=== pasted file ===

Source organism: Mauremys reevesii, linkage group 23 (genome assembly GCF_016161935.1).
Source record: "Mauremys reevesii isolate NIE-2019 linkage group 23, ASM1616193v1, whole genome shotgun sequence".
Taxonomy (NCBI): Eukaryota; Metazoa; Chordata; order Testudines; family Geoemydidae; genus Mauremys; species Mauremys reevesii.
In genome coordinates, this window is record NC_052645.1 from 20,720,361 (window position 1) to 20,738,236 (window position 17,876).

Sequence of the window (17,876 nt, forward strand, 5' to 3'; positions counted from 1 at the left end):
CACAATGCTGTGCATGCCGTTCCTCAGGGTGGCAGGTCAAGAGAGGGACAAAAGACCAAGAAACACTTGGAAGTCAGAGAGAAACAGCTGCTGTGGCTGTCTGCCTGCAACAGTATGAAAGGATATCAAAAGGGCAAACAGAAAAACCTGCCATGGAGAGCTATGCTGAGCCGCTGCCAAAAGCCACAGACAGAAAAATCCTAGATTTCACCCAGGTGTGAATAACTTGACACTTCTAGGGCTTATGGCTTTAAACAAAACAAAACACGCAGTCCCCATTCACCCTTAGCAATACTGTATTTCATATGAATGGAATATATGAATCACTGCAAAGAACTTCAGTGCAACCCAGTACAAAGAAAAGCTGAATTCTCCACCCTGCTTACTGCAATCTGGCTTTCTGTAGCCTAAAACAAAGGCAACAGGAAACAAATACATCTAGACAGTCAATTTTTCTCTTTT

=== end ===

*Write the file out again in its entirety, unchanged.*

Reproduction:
Source organism: Mauremys reevesii, linkage group 23 (genome assembly GCF_016161935.1).
Source record: "Mauremys reevesii isolate NIE-2019 linkage group 23, ASM1616193v1, whole genome shotgun sequence".
Taxonomy (NCBI): Eukaryota; Metazoa; Chordata; order Testudines; family Geoemydidae; genus Mauremys; species Mauremys reevesii.
In genome coordinates, this window is record NC_052645.1 from 20,720,361 (window position 1) to 20,738,236 (window position 17,876).

Sequence of the window (17,876 nt, forward strand, 5' to 3'; positions counted from 1 at the left end):
CACAATGCTGTGCATGCCGTTCCTCAGGGTGGCAGGTCAAGAGAGGGACAAAAGACCAAGAAACACTTGGAAGTCAGAGAGAAACAGCTGCTGTGGCTGTCTGCCTGCAACAGTATGAAAGGATATCAAAAGGGCAAACAGAAAAACCTGCCATGGAGAGCTATGCTGAGCCGCTGCCAAAAGCCACAGACAGAAAAATCCTAGATTTCACCCAGGTGTGAATAACTTGACACTTCTAGGGCTTATGGCTTTAAACAAAACAAAACACGCAGTCCCCATTCACCCTTAGCAATACTGTATTTCATATGAATGGAATATATGAATCACTGCAAAGAACTTCAGTGCAACCCAGTACAAAGAAAAGCTGAATTCTCCACCCTGCTTACTGCAATCTGGCTTTCTGTAGCCTAAAACAAAGGCAACAGGAAACAAATACATCTAGACAGTCAATTTTTCTCTTTT